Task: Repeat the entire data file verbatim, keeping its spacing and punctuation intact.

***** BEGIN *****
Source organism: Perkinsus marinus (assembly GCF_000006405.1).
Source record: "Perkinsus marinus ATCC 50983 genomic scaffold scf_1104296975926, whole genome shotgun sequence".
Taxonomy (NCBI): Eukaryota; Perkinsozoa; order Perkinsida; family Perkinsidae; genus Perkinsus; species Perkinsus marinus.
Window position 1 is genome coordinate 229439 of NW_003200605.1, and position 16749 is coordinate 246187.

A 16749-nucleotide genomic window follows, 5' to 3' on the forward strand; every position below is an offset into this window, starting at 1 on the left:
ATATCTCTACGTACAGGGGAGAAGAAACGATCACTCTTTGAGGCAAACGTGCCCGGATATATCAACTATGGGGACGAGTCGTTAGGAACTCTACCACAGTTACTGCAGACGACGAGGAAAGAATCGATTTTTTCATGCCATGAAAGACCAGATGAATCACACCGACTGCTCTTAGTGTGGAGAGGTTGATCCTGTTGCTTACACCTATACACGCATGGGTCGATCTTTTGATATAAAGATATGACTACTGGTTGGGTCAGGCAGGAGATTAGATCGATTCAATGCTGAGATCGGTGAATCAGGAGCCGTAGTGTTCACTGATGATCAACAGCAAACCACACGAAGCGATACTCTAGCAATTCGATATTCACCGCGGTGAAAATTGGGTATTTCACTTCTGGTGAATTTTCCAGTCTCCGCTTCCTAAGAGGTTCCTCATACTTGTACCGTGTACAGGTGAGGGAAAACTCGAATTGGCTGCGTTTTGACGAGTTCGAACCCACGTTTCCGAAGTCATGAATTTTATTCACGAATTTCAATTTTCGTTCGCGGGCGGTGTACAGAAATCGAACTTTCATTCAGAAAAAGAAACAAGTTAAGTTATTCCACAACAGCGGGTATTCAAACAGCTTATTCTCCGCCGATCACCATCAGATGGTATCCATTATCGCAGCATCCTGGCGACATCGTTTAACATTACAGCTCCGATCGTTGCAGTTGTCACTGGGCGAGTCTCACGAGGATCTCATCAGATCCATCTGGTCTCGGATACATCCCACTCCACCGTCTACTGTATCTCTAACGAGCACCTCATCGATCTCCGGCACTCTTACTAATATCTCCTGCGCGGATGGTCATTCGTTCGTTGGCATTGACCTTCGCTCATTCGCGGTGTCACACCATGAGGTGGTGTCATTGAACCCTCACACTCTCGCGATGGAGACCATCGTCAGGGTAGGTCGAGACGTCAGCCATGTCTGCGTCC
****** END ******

Source organism: Perkinsus marinus (assembly GCF_000006405.1).
Source record: "Perkinsus marinus ATCC 50983 genomic scaffold scf_1104296975926, whole genome shotgun sequence".
Taxonomy (NCBI): Eukaryota; Perkinsozoa; order Perkinsida; family Perkinsidae; genus Perkinsus; species Perkinsus marinus.
Window position 1 is genome coordinate 229439 of NW_003200605.1, and position 16749 is coordinate 246187.

A 16749-nucleotide genomic window follows, 5' to 3' on the forward strand; every position below is an offset into this window, starting at 1 on the left:
ATATCTCTACGTACAGGGGAGAAGAAACGATCACTCTTTGAGGCAAACGTGCCCGGATATATCAACTATGGGGACGAGTCGTTAGGAACTCTACCACAGTTACTGCAGACGACGAGGAAAGAATCGATTTTTTCATGCCATGAAAGACCAGATGAATCACACCGACTGCTCTTAGTGTGGAGAGGTTGATCCTGTTGCTTACACCTATACACGCATGGGTCGATCTTTTGATATAAAGATATGACTACTGGTTGGGTCAGGCAGGAGATTAGATCGATTCAATGCTGAGATCGGTGAATCAGGAGCCGTAGTGTTCACTGATGATCAACAGCAAACCACACGAAGCGATACTCTAGCAATTCGATATTCACCGCGGTGAAAATTGGGTATTTCACTTCTGGTGAATTTTCCAGTCTCCGCTTCCTAAGAGGTTCCTCATACTTGTACCGTGTACAGGTGAGGGAAAACTCGAATTGGCTGCGTTTTGACGAGTTCGAACCCACGTTTCCGAAGTCATGAATTTTATTCACGAATTTCAATTTTCGTTCGCGGGCGGTGTACAGAAATCGAACTTTCATTCAGAAAAAGAAACAAGTTAAGTTATTCCACAACAGCGGGTATTCAAACAGCTTATTCTCCGCCGATCACCATCAGATGGTATCCATTATCGCAGCATCCTGGCGACATCGTTTAACATTACAGCTCCGATCGTTGCAGTTGTCACTGGGCGAGTCTCACGAGGATCTCATCAGATCCATCTGGTCTCGGATACATCCCACTCCACCGTCTACTGTATCTCTAACGAGCACCTCATCGATCTCCGGCACTCTTACTAATATCTCCTGCGCGGATGGTCATTCGTTCGTTGGCATTGACCTTCGCTCATTCGCGGTGTCACACCATGAGGTGGTGTCATTGAACCCTCACACTCTCGCGATGGAGACCATCGTCAGGGTAGGTCGAGACGTCAGCCATGTCTGCGTCC